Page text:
Term policies end after a fixed period of time, so get a policy with the longest term you can afford, because it will be much more expensive to renew a policy when you are older.

Parents also save money over their lifetime, same as the would for a retirement account, which is then either deposited with the trust, or transferred to the trust after they die by operation of their will. 

Trust assets don’t have to be limited to cash or securities. Some families purchase real estate or transfer interests in a family business that can pay long term rent or dividends. 

California mom, Denise Lansford is co-trustee with her husband of a special needs trust for their son Jason, an adult child with Cri du Chat. “Jason’s grandfather had his own company and left shares in the family business in a special needs trust for him,” says Denise. 

Dividends from the Company are paid to the trust, which Denise uses to buy things for Jason’s care that government assistance doesn’t cover, like taking Jason and a companion on a vacation.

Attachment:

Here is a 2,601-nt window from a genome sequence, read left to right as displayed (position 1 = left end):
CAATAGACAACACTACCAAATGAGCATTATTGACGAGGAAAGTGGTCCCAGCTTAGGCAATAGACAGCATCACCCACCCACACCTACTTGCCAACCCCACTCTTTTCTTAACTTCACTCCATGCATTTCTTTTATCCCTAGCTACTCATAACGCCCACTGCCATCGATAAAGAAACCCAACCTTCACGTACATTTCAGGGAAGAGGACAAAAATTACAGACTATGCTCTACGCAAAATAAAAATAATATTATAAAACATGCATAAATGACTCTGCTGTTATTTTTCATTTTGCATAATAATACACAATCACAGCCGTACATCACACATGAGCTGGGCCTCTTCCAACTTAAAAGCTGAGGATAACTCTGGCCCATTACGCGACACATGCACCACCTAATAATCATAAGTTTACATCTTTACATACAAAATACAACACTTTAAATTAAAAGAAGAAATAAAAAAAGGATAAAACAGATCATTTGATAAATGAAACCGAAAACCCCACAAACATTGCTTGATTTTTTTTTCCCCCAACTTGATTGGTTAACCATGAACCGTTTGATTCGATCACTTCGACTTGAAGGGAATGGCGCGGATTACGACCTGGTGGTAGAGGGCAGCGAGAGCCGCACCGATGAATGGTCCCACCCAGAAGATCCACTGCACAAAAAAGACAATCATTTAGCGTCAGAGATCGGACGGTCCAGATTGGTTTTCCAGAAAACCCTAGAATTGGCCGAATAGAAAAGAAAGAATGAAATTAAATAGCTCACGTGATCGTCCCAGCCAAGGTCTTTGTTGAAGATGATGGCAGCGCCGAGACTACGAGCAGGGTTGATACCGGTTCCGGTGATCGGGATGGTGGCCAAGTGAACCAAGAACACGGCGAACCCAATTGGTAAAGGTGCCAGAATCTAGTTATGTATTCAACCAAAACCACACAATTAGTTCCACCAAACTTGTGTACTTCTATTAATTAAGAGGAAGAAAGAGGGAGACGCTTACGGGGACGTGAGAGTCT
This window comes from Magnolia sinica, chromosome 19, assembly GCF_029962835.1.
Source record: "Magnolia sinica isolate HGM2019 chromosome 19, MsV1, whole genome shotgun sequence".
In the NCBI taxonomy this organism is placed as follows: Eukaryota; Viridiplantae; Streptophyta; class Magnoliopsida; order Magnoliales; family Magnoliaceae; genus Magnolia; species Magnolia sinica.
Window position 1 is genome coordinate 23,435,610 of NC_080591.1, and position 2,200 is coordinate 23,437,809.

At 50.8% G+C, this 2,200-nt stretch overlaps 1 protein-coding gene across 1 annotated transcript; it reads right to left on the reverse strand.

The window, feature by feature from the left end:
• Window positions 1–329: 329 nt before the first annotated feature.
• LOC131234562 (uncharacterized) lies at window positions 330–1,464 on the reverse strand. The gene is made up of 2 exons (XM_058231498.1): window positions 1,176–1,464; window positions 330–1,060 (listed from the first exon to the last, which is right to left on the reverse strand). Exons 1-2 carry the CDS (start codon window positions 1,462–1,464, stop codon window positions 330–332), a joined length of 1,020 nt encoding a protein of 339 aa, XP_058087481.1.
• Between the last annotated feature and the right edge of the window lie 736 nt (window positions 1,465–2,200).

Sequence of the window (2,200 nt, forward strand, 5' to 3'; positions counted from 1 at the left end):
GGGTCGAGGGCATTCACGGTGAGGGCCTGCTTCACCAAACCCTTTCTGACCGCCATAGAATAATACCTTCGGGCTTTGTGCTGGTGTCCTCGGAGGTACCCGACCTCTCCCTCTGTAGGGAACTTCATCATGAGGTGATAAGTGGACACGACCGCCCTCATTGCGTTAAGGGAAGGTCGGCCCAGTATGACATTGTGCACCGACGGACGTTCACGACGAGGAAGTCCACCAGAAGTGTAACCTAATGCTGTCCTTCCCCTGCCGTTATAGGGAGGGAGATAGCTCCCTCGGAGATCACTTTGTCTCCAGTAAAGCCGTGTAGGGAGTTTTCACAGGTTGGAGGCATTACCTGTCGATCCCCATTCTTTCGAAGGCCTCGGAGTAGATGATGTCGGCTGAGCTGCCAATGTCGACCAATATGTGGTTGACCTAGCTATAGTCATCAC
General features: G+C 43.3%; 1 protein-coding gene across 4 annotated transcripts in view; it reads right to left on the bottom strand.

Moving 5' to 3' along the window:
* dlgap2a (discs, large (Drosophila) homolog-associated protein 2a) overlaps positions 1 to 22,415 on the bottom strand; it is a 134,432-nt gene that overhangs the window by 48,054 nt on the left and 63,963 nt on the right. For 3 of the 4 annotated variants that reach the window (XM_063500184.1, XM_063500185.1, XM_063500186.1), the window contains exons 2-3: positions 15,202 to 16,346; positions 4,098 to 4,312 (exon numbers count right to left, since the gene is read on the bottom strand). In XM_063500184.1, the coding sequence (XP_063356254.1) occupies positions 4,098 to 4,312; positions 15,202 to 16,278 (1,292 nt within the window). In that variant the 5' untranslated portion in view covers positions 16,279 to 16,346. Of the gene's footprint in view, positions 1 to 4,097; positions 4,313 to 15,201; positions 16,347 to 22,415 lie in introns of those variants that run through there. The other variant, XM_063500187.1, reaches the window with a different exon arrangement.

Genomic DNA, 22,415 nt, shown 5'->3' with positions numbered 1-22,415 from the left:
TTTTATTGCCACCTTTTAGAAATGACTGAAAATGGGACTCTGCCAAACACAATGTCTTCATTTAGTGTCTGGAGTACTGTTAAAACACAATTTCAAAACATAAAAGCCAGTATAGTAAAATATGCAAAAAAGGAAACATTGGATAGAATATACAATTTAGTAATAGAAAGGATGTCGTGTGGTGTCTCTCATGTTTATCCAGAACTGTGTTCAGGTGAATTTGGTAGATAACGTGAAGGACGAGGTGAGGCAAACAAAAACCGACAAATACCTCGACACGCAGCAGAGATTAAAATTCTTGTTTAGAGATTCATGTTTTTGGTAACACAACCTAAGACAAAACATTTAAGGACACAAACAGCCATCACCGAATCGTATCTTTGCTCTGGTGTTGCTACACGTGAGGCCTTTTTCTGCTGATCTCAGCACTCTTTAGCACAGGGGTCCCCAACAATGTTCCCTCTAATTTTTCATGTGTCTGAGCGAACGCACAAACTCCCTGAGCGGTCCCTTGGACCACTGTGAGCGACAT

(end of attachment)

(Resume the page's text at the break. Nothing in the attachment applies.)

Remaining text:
Commercial property manager Solomon Green manages a commercial building with multiple retail rental spaces in Deland, Florida. The building is owned by a special needs trust that was set up by a couple to provide for their daughter, who has a developmental disability. The daughter is now in her 60’s and the parents long deceased, but the trust receives lucrative rent checks monthly. 

The parents purchased the building decades ago. Over many years tenants’ rent paid off the mortgage, and the building, which is now debt free, generates a substantial income with very little expense. “It was a smart investment,” says Mr. Greene. 


Sometimes the hardest part of creating a special needs trust is overcoming the inertia of getting started. As with all estate planning, the process of dealing with your immortality is morbid, and a subject many of us would simply like to avoid.

But unless you are independently wealthy, the best way to make sure your child is provided for in the future is to start early and use the benefit of time to build assets or income streams.

If it’s something that’s been on your mind, get started today!

About the Author

Stephen Furnari is a Florida attorney and the founder of Guardian Project, which provides free resources for parents seeking guardianship for a child with an intellectual or developmental disability. Stephen lives in Flagler Beach, Florida with his wife Kristi (who serves on the Board of the 5P- Society) and three daughters, including 10 year old Katie who is affected by the disorder.